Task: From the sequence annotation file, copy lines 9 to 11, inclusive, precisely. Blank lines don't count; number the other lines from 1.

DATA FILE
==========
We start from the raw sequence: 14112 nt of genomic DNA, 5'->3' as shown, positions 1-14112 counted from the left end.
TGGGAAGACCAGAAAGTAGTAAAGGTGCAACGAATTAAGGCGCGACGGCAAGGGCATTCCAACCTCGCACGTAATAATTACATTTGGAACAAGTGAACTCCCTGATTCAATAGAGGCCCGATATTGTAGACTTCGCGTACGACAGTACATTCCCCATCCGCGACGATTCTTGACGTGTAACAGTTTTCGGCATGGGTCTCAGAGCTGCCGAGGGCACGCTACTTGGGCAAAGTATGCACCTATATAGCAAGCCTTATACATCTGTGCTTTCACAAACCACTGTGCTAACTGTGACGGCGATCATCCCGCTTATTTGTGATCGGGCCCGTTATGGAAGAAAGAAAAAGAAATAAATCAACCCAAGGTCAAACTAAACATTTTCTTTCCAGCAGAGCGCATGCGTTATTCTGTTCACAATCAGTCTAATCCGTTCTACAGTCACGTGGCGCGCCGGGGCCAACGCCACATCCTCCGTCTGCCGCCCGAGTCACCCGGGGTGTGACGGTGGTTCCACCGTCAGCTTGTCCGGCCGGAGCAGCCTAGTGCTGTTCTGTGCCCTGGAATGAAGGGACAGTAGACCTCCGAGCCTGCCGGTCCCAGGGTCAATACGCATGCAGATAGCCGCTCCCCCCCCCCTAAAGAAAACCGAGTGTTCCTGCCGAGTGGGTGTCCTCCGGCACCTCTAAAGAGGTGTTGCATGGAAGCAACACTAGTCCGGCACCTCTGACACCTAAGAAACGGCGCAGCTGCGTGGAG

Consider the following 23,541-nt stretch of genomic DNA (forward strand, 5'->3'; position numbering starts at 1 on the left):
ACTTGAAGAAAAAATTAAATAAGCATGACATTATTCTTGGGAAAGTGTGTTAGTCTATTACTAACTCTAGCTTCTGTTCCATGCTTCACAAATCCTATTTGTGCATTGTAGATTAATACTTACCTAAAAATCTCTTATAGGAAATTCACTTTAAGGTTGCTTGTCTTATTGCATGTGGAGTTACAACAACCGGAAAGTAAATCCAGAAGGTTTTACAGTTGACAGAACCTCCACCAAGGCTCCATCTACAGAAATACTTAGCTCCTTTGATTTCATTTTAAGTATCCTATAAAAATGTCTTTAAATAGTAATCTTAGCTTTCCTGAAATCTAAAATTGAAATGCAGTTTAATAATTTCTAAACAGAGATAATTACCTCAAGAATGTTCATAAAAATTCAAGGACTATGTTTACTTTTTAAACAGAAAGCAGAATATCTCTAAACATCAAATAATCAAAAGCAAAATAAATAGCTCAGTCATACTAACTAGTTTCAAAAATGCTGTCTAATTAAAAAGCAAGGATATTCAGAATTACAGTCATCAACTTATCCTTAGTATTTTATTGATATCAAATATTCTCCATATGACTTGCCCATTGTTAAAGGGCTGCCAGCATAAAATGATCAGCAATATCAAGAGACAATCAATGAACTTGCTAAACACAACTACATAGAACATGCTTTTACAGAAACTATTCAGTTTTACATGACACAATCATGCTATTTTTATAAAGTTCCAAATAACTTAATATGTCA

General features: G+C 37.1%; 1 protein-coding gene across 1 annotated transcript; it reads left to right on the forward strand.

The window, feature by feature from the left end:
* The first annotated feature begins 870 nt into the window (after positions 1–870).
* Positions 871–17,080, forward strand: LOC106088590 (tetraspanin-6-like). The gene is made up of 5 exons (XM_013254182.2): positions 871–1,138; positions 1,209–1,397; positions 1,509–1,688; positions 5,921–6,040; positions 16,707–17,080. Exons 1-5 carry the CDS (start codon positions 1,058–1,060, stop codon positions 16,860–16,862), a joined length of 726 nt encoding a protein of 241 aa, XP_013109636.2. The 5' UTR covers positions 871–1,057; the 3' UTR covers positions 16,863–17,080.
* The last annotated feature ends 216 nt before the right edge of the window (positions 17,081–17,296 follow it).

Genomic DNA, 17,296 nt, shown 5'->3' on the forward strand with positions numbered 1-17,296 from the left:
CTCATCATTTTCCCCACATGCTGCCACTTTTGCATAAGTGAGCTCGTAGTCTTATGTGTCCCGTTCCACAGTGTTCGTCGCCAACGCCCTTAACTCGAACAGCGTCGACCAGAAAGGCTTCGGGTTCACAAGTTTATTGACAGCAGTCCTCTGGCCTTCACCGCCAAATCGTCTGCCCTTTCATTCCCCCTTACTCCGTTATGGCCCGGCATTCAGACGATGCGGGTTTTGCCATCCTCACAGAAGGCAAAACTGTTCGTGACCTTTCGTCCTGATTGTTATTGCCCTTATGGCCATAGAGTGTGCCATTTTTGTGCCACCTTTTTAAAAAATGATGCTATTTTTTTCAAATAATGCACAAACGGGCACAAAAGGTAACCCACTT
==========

* The last annotated feature ends 216 nt before the right edge of the window (positions 17,081–17,296 follow it).

Genomic DNA, 17,296 nt, shown 5'->3' on the forward strand with positions numbered 1-17,296 from the left:
CTCATCATTTTCCCCACATGCTGCCACTTTTGCATAAGTGAGCTCGTAGTCTTATGTGTCCCGTTCCACAGTGTTCGTCGCCAACGCCCTTAACTCGAACAGCGTCGACCAGAAAGGCTTCGGGTTCACAAGTTTATTGACAGCAGTCCTCTGGCCTTCACCGCCAAATCGTCTGCCCTTTCATTCCCCCTTACTCCGTTATGGCCCGGCATTCAGACGATGCGGGTTTTGCCATCCTCACAGAAGGCAAAACTGTTCGTGACCTTTCGTCCTGATTGTTATTGCCCTTATGGCCATAGAGTGTGCCATTTTTGTGCCACCTTTTTAAAAAATGATGCTATTTTTTTCAAATAATGCACAAACGGGCACAAAAGGTAACCCACTT